Chicago Theater Review: THE LIFE OF GALILEO (Remy Bumppo at Greenhouse Theater Center)

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by Lawrence Bommer on March 29, 2016

in Theater-Chicago


It’s intriguing but frustrating that Bertolt Brecht refuses to dramatize the most potentially powerful moment in The Life of Galileo. (It’s like presenting Romeo and Juliet without a love scene.) That’s the setup and depiction of the Italian physicist/astronomer’s most infamous defeat—when, in 1633, under threat of torture from the Inquisition, the great Galileo Galilei recants his life’s work: He denies that the earth revolves around the sun.

Caleb Probst, Todd Michael Kiech, Stephanie Diaz, Kelsey Brennan, Kevin Matthew Reyes, and Shawn Douglass in THE LIFE OF GALILEO.

In that fateful abdication of authority, as Galileo (when he gets voice back) declares at play’s end, he sold out science. Worse, his betrayal will allow future pioneers to ignore the needs of the people in order to pander to princes, defense departments, and the military-industrial complex. “Uneasy the land that needs heroes.” Even so, Galileo has a follower smuggle out his second “Discorsi,” a gift to the future.

Kelsey Brennan and Shawn Douglass in THE LIFE OF GALILEO.

Until that “capitulation,” Galileo, the secular saint of Brecht’s 1945 drama, here richly restored by Remy Bumppo in David Hare’s 2005 translation and adaptation, had traversed the peninsula from Padua to Venice to Florence to Rome to promote the telescope that the Italian “borrowed” from the Dutch. More importantly, Galileo’s findings promulgated his pre-Newtonian “law of falling objects.” Crucially, based on his exploration of sunspots and the four moons of Jupiter, Galileo corroborated Copernicus’s heliocentric hypothesis of the solar system. Drunk on this “early morning of beginnings,” he proclaims that “Everything is in motion.” He conveys the contagious enthusiasm of a kid in a candy store on Christmas morning. But God, it seems, hasn’t shown up in Gaileo’s busy telescope. This upsets many.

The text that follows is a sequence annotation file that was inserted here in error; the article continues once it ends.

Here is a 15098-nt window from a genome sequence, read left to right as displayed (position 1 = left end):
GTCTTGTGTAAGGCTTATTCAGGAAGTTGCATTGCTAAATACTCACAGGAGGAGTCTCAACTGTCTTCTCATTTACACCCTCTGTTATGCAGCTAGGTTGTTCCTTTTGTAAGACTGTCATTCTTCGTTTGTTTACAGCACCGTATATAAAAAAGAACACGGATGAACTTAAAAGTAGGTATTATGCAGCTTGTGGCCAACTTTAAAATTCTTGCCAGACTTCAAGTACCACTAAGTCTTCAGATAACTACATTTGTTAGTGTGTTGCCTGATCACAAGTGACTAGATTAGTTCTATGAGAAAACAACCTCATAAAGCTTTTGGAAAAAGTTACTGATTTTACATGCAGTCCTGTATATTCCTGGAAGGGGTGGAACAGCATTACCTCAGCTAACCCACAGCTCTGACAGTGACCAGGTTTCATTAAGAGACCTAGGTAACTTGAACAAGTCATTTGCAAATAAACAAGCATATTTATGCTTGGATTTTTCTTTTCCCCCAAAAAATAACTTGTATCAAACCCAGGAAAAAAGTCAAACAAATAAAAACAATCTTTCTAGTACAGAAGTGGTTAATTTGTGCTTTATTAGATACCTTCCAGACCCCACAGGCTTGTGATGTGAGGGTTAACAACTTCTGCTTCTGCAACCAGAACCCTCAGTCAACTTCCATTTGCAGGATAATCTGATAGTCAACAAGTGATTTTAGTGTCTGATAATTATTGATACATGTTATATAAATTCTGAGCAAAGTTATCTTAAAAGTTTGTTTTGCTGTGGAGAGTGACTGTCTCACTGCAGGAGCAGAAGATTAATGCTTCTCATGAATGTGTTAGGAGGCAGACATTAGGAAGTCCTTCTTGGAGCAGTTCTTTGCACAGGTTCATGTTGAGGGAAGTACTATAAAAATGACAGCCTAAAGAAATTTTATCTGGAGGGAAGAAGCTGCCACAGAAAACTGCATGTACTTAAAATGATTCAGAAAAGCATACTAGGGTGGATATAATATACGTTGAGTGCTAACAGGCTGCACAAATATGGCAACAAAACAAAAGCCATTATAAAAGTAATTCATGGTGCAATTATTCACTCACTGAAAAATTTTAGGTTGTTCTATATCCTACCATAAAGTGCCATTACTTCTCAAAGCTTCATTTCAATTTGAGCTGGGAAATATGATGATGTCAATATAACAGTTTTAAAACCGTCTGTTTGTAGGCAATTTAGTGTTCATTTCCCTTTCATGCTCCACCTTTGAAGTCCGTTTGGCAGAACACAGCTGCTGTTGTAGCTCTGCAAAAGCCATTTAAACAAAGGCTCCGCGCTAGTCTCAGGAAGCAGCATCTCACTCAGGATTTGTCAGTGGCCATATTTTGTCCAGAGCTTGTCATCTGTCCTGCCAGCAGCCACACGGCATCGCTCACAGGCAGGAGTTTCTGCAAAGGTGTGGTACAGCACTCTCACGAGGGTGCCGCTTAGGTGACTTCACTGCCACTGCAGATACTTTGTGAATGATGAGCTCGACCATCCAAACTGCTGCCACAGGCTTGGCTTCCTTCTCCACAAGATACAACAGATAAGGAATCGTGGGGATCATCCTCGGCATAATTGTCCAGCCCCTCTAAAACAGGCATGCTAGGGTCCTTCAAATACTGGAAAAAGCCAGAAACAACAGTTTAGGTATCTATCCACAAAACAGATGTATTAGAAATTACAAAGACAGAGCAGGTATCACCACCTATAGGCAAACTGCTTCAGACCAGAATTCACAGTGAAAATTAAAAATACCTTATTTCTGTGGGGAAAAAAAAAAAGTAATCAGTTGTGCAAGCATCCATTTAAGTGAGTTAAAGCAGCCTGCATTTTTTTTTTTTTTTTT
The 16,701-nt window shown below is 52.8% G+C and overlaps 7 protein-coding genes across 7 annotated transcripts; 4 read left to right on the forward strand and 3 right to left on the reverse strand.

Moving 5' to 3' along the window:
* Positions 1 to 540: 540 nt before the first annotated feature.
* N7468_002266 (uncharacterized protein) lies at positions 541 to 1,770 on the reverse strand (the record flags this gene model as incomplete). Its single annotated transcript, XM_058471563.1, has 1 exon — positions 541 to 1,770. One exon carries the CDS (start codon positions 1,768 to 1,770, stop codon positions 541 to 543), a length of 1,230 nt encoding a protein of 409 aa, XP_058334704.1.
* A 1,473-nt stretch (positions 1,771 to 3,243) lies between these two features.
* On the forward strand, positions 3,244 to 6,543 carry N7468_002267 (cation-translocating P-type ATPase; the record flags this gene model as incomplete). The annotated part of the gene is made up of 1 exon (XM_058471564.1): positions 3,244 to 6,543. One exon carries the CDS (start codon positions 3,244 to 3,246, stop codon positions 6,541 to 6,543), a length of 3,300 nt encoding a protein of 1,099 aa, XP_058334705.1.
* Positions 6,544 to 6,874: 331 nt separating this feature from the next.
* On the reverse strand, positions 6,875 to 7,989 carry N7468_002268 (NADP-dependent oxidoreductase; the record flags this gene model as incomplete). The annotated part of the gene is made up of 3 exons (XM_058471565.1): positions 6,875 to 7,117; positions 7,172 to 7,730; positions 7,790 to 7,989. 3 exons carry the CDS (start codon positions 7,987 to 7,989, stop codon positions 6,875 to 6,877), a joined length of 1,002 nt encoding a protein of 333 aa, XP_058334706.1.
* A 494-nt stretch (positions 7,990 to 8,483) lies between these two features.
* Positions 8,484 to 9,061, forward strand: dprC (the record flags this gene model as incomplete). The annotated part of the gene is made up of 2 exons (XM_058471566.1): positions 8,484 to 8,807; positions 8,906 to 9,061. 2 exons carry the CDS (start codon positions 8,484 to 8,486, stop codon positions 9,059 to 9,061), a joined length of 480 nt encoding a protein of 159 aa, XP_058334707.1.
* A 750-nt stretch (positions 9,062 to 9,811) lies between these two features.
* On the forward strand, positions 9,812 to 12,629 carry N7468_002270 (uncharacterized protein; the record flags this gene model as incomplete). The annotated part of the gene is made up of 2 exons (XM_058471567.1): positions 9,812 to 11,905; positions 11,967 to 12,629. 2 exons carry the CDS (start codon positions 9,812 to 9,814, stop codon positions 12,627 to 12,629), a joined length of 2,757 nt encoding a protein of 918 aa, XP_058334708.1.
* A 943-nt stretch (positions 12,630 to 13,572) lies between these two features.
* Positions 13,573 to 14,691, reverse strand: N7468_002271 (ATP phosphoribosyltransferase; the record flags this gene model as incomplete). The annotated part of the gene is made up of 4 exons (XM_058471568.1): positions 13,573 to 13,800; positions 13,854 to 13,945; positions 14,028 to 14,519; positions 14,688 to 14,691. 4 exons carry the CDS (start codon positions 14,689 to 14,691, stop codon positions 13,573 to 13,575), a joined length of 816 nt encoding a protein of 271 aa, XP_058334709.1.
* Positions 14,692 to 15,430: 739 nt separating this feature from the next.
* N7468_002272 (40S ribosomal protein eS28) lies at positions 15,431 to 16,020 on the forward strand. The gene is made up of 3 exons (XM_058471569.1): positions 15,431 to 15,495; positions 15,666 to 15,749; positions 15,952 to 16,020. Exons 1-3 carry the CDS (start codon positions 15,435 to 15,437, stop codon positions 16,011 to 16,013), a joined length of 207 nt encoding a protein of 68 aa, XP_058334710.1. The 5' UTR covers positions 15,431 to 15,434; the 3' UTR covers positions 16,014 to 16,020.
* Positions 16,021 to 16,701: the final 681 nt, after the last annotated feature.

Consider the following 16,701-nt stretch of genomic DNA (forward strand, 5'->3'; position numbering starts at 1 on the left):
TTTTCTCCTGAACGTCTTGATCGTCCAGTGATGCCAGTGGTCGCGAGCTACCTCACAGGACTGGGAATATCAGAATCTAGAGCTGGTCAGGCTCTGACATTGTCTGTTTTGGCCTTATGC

Kelsey Brennan in THE LIFE OF GALILEO.Throughout Brecht and Hare’s 155-minute tour de science, Shawn Douglass’s driven seeker of knowledge comforts his devoted acolytes, patient housekeeper, and conflicted, astrologically-minded daughter with a core conviction–his supposedly invincible belief in the power and triumph of reason over, well, religion.

For Galileo the goal of all inquiry is simply to make us “less stupid.” Don’t despair that “we’re so shut in” because “truth is the child of time.” “We will question everything” means working overtime to disprove our own theories until, by process of elimination, they’re all that remain. “There is happiness in doubt.” Anyway you can’t unsee what you’ve once seen. The facts will set you free, even though Giordano Bruno was burnt at the stake in 1600 for just such free thinking. No, Galileo trustingly believes the promotion of his mathematics-loving friend Cardinal Barbieri to pope will pave a path for progress. The joke, of course, is on us.